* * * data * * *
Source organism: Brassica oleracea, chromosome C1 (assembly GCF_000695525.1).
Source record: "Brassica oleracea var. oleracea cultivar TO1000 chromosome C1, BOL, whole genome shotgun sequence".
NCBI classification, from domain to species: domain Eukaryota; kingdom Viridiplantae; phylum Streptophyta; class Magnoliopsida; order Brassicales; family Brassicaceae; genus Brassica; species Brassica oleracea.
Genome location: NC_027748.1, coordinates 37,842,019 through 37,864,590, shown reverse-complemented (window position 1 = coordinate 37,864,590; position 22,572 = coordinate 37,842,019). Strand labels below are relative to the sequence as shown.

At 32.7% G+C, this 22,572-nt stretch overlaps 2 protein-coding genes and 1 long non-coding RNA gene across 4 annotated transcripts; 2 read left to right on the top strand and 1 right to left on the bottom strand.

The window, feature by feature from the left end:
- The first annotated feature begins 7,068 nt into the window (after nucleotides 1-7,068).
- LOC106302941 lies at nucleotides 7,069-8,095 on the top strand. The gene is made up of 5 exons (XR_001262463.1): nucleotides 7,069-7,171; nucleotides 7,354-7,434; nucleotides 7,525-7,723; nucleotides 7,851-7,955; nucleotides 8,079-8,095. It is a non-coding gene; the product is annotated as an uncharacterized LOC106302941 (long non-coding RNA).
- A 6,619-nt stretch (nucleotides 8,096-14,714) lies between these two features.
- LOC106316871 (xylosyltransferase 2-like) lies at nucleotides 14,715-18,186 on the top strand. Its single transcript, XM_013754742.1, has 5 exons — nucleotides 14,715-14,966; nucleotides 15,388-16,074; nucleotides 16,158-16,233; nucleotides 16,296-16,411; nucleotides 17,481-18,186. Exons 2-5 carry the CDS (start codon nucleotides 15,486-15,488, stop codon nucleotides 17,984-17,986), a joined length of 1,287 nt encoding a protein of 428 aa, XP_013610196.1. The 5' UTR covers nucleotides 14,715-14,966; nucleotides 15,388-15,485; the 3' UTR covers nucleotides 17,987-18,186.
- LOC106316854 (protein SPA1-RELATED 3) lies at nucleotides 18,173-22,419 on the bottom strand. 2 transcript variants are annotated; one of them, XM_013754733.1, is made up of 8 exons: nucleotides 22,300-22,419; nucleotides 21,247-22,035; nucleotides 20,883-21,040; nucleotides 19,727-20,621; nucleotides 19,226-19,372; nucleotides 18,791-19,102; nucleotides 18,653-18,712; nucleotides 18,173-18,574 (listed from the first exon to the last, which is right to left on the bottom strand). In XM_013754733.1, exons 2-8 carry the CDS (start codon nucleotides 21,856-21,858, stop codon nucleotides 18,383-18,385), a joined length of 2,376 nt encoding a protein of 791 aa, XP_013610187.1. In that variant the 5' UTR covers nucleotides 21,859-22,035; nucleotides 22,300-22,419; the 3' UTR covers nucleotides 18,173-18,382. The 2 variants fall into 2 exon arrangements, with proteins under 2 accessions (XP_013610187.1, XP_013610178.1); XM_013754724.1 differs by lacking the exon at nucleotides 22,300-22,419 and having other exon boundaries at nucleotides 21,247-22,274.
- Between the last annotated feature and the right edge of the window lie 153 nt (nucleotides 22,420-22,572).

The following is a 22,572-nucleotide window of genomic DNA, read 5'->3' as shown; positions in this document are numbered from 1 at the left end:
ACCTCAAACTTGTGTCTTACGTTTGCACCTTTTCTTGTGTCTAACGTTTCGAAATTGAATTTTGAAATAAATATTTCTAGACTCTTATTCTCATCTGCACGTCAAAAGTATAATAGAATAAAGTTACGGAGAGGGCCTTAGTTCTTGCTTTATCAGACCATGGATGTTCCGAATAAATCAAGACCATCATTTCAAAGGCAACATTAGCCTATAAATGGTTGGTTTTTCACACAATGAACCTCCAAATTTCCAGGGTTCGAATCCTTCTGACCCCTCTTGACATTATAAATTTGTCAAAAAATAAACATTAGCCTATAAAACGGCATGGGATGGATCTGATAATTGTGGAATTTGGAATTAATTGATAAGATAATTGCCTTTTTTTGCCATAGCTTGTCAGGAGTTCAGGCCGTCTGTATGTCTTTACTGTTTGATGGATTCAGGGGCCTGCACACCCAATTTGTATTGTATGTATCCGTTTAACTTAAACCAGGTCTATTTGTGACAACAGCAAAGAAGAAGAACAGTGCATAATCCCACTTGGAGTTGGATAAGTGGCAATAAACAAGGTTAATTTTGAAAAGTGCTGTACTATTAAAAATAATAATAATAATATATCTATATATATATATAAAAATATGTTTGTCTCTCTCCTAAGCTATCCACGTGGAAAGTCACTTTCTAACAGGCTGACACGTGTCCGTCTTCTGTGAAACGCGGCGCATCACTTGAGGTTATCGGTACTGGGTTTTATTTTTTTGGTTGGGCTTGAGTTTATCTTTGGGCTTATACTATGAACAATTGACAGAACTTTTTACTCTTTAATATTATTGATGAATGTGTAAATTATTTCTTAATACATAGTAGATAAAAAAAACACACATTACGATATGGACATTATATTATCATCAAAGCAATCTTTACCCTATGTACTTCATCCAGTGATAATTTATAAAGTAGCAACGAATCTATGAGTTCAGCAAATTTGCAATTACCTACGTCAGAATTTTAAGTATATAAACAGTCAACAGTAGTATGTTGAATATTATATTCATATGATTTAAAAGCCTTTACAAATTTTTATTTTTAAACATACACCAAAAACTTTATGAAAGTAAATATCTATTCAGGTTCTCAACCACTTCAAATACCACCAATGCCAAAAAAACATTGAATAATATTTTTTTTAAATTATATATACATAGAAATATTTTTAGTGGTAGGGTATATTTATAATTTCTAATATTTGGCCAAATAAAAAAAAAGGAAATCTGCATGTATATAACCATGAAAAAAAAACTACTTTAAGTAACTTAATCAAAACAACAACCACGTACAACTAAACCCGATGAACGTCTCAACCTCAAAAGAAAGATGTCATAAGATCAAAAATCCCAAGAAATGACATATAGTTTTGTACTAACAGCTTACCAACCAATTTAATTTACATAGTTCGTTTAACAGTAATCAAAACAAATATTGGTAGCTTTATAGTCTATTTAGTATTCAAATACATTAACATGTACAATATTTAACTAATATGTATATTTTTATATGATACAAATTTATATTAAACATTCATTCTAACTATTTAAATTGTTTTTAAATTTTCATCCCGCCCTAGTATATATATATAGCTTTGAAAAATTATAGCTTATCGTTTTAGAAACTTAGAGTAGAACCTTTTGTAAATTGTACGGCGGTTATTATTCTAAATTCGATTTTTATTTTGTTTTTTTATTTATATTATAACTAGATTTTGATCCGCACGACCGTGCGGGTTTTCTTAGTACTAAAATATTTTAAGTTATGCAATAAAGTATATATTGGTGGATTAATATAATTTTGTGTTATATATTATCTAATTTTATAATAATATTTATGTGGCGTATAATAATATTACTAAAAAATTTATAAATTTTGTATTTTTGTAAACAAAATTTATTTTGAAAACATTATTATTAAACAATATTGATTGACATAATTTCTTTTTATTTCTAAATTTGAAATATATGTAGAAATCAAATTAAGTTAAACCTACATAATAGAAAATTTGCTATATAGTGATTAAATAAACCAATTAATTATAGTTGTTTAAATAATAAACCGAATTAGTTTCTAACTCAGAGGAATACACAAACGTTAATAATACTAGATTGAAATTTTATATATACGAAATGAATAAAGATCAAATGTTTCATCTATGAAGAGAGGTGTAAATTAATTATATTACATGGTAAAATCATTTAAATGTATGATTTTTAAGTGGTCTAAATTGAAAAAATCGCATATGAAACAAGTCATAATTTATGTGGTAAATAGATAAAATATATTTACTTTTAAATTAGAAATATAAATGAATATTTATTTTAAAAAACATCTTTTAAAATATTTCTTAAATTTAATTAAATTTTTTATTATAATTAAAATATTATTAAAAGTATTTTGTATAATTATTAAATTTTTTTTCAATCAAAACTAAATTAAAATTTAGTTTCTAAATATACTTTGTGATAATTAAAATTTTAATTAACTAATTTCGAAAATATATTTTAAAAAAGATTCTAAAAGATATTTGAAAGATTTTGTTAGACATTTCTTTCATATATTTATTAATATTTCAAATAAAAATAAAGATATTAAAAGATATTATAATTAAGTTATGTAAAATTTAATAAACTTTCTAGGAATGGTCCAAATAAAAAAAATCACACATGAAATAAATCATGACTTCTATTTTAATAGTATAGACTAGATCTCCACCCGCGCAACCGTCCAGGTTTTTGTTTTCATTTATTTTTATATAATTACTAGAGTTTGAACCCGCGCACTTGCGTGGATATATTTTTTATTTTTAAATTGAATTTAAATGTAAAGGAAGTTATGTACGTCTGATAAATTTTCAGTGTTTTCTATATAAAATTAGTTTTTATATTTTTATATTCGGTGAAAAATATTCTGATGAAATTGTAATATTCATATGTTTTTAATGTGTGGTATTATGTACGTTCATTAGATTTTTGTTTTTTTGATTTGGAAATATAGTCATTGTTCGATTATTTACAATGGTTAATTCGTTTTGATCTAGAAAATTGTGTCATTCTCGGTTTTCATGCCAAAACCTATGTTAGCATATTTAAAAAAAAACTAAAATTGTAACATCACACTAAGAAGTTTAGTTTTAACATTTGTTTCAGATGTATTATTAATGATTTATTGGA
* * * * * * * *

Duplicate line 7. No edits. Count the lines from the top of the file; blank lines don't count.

- The first annotated feature begins 7,068 nt into the window (after nucleotides 1-7,068).